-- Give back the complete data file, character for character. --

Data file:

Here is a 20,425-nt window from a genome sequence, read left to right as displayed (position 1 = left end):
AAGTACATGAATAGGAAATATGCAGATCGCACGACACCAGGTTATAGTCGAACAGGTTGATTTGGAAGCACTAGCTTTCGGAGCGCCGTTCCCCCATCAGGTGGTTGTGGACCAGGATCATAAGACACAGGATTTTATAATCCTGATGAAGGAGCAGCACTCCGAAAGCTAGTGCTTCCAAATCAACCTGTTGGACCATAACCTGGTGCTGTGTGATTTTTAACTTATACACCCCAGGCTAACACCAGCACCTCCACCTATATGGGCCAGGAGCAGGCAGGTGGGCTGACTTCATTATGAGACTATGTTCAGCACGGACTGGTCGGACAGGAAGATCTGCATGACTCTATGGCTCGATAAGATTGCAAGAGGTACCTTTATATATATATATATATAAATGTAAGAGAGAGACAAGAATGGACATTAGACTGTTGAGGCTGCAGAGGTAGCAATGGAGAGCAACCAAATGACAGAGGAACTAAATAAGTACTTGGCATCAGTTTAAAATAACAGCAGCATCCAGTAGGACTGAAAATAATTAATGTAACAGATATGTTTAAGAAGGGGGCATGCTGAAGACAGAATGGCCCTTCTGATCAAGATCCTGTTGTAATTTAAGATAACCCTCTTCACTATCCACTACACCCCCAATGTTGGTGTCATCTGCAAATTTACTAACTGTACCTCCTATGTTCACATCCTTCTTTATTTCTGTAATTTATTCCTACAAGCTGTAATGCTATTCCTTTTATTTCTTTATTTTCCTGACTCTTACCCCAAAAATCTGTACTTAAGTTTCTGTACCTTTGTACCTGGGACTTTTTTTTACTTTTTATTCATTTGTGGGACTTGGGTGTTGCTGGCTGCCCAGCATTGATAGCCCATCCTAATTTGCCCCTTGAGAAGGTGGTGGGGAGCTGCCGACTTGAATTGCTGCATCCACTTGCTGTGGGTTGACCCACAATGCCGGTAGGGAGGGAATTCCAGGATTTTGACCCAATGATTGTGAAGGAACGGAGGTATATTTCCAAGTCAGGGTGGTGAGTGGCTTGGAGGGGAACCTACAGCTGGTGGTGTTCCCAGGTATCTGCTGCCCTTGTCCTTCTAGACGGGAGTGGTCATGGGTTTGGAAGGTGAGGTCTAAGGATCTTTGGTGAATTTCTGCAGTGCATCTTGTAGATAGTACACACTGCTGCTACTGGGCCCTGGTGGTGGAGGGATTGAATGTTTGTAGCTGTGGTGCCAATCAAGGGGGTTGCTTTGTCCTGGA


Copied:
Here is a 20,425-nt window from a genome sequence, read left to right as displayed (position 1 = left end):
AAGTACATGAATAGGAAATATGCAGATCGCACGACACCAGGTTATAGTCGAACAGGTTGATTTGGAAGCACTAGCTTTCGGAGCGCCGTTCCCCCATCAGGTGGTTGTGGACCAGGATCATAAGACACAGGATTTTATAATCCTGATGAAGGAGCAGCACTCCGAAAGCTAGTGCTTCCAAATCAACCTGTTGGACCATAACCTGGTGCTGTGTGATTTTTAACTTATACACCCCAGGCTAACACCAGCACCTCCACCTATATGGGCCAGGAGCAGGCAGGTGGGCTGACTTCATTATGAGACTATGTTCAGCACGGACTGGTCGGACAGGAAGATCTGCATGACTCTATGGCTCGATAAGATTGCAAGAGGTACCTTTATATATATATATATATAAATGTAAGAGAGAGACAAGAATGGACATTAGACTGTTGAGGCTGCAGAGGTAGCAATGGAGAGCAACCAAATGACAGAGGAACTAAATAAGTACTTGGCATCAGTTTAAAATAACAGCAGCATCCAGTAGGACTGAAAATAATTAATGTAACAGATATGTTTAAGAAGGGGGCATGCTGAAGACAGAATGGCCCTTCTGATCAAGATCCTGTTGTAATTTAAGATAACCCTCTTCACTATCCACTACACCCCCAATGTTGGTGTCATCTGCAAATTTACTAACTGTACCTCCTATGTTCACATCCTTCTTTATTTCTGTAATTTATTCCTACAAGCTGTAATGCTATTCCTTTTATTTCTTTATTTTCCTGACTCTTACCCCAAAAATCTGTACTTAAGTTTCTGTACCTTTGTACCTGGGACTTTTTTTTACTTTTTATTCATTTGTGGGACTTGGGTGTTGCTGGCTGCCCAGCATTGATAGCCCATCCTAATTTGCCCCTTGAGAAGGTGGTGGGGAGCTGCCGACTTGAATTGCTGCATCCACTTGCTGTGGGTTGACCCACAATGCCGGTAGGGAGGGAATTCCAGGATTTTGACCCAATGATTGTGAAGGAACGGAGGTATATTTCCAAGTCAGGGTGGTGAGTGGCTTGGAGGGGAACCTACAGCTGGTGGTGTTCCCAGGTATCTGCTGCCCTTGTCCTTCTAGACGGGAGTGGTCATGGGTTTGGAAGGTGAGGTCTAAGGATCTTTGGTGAATTTCTGCAGTGCATCTTGTAGATAGTACACACTGCTGCTACTGGGCCCTGGTGGTGGAGGGATTGAATGTTTGTAGCTGTGGTGCCAATCAAGGGGGTTGCTTTGTCCTGGA